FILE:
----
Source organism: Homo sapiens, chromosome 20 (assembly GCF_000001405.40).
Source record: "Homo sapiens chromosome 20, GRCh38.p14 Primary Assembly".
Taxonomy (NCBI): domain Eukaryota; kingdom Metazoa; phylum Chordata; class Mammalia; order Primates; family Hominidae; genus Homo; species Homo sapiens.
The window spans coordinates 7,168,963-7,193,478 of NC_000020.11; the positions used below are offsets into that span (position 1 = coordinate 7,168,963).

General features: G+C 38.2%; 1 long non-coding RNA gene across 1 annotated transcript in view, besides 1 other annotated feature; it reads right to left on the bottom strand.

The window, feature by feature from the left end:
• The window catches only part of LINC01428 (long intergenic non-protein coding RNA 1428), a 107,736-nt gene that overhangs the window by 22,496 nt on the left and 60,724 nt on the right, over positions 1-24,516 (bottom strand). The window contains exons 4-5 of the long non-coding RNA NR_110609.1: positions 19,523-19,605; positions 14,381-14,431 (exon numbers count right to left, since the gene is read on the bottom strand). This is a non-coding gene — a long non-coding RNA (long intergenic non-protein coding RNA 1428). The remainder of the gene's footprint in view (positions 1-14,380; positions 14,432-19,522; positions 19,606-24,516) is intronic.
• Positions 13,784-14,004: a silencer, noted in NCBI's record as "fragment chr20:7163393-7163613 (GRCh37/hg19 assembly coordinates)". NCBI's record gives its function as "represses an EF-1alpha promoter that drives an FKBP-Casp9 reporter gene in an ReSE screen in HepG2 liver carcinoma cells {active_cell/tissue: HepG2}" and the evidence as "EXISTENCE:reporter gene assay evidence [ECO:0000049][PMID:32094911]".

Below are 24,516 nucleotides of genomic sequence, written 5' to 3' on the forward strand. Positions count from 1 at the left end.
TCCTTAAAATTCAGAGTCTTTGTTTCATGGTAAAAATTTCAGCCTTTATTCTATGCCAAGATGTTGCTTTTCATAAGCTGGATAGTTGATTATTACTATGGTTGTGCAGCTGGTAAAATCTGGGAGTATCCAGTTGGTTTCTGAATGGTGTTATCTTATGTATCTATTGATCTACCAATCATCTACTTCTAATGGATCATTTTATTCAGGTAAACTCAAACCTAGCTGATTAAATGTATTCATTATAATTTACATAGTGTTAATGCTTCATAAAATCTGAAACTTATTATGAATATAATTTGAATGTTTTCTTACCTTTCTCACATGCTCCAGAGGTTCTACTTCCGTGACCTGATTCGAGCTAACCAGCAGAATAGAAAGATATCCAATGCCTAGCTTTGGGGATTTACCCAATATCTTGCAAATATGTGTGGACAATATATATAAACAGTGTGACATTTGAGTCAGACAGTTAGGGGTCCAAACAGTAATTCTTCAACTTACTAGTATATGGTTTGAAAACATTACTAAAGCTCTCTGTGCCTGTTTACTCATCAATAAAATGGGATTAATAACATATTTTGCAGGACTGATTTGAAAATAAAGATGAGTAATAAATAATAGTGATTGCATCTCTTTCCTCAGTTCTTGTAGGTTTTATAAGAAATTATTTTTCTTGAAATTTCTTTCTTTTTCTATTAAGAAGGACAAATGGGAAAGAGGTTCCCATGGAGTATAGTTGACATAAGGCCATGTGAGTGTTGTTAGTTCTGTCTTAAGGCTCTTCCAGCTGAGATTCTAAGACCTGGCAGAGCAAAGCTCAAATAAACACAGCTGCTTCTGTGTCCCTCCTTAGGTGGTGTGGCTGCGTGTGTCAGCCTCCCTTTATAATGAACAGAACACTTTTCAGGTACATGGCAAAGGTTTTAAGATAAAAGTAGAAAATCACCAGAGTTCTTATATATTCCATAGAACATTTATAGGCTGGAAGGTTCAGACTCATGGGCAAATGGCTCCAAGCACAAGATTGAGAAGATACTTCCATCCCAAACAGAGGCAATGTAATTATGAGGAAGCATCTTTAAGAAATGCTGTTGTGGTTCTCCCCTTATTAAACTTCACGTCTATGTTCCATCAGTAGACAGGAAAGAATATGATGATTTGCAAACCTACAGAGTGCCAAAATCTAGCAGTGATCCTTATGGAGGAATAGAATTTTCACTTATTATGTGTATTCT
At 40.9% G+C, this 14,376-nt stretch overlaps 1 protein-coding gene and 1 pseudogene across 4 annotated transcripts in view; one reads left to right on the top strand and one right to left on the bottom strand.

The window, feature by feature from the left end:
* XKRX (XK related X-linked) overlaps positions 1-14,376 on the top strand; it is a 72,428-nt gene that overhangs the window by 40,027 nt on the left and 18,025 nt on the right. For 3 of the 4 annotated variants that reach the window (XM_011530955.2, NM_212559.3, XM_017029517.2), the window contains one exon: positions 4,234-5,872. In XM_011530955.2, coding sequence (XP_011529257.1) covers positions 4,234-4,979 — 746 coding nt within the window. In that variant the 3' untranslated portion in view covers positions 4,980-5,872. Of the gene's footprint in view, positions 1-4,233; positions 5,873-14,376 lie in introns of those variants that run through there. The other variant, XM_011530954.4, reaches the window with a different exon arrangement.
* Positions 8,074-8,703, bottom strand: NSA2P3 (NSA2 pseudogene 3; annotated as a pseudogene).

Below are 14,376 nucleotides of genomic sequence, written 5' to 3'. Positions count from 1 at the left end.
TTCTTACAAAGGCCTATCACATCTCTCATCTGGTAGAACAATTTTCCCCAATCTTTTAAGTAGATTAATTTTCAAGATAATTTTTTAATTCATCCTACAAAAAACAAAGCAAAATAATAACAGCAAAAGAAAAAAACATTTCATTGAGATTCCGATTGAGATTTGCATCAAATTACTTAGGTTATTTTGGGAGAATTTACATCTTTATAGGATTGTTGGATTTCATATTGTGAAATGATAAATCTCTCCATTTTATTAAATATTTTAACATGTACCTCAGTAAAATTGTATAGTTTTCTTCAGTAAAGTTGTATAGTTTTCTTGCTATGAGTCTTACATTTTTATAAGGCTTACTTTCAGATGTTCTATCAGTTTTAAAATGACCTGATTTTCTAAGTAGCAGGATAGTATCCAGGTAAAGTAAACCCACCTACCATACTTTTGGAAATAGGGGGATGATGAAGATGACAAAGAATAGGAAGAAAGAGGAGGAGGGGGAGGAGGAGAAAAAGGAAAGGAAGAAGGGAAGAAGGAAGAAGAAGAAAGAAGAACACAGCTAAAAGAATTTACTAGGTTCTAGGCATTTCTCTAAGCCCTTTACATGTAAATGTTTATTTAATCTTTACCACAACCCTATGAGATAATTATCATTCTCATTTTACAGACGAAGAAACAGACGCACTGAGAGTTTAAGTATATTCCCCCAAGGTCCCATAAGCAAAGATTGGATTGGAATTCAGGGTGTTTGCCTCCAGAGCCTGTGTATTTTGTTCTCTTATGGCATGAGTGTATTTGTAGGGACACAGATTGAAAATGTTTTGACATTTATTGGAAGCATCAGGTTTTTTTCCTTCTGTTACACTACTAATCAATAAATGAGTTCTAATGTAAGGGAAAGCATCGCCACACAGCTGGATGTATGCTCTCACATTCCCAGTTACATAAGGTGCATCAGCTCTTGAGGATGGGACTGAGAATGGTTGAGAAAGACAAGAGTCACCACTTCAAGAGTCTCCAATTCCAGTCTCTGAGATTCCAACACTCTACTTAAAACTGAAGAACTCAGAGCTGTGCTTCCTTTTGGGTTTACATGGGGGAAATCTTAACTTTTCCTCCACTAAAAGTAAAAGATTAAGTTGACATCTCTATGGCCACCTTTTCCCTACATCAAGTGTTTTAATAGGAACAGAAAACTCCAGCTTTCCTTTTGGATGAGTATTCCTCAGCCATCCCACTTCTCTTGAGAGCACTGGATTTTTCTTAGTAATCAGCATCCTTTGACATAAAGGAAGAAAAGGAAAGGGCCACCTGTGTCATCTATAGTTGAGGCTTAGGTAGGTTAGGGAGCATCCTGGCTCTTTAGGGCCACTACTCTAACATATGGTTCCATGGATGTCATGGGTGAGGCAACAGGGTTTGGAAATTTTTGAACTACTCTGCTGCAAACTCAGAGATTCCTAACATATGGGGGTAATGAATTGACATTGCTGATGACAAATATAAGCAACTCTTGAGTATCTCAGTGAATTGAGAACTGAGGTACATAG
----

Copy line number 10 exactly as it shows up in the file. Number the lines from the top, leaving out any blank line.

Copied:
TCCTTAAAATTCAGAGTCTTTGTTTCATGGTAAAAATTTCAGCCTTTATTCTATGCCAAGATGTTGCTTTTCATAAGCTGGATAGTTGATTATTACTATGGTTGTGCAGCTGGTAAAATCTGGGAGTATCCAGTTGGTTTCTGAATGGTGTTATCTTATGTATCTATTGATCTACCAATCATCTACTTCTAATGGATCATTTTATTCAGGTAAACTCAAACCTAGCTGATTAAATGTATTCATTATAATTTACATAGTGTTAATGCTTCATAAAATCTGAAACTTATTATGAATATAATTTGAATGTTTTCTTACCTTTCTCACATGCTCCAGAGGTTCTACTTCCGTGACCTGATTCGAGCTAACCAGCAGAATAGAAAGATATCCAATGCCTAGCTTTGGGGATTTACCCAATATCTTGCAAATATGTGTGGACAATATATATAAACAGTGTGACATTTGAGTCAGACAGTTAGGGGTCCAAACAGTAATTCTTCAACTTACTAGTATATGGTTTGAAAACATTACTAAAGCTCTCTGTGCCTGTTTACTCATCAATAAAATGGGATTAATAACATATTTTGCAGGACTGATTTGAAAATAAAGATGAGTAATAAATAATAGTGATTGCATCTCTTTCCTCAGTTCTTGTAGGTTTTATAAGAAATTATTTTTCTTGAAATTTCTTTCTTTTTCTATTAAGAAGGACAAATGGGAAAGAGGTTCCCATGGAGTATAGTTGACATAAGGCCATGTGAGTGTTGTTAGTTCTGTCTTAAGGCTCTTCCAGCTGAGATTCTAAGACCTGGCAGAGCAAAGCTCAAATAAACACAGCTGCTTCTGTGTCCCTCCTTAGGTGGTGTGGCTGCGTGTGTCAGCCTCCCTTTATAATGAACAGAACACTTTTCAGGTACATGGCAAAGGTTTTAAGATAAAAGTAGAAAATCACCAGAGTTCTTATATATTCCATAGAACATTTATAGGCTGGAAGGTTCAGACTCATGGGCAAATGGCTCCAAGCACAAGATTGAGAAGATACTTCCATCCCAAACAGAGGCAATGTAATTATGAGGAAGCATCTTTAAGAAATGCTGTTGTGGTTCTCCCCTTATTAAACTTCACGTCTATGTTCCATCAGTAGACAGGAAAGAATATGATGATTTGCAAACCTACAGAGTGCCAAAATCTAGCAGTGATCCTTATGGAGGAATAGAATTTTCACTTATTATGTGTATTCT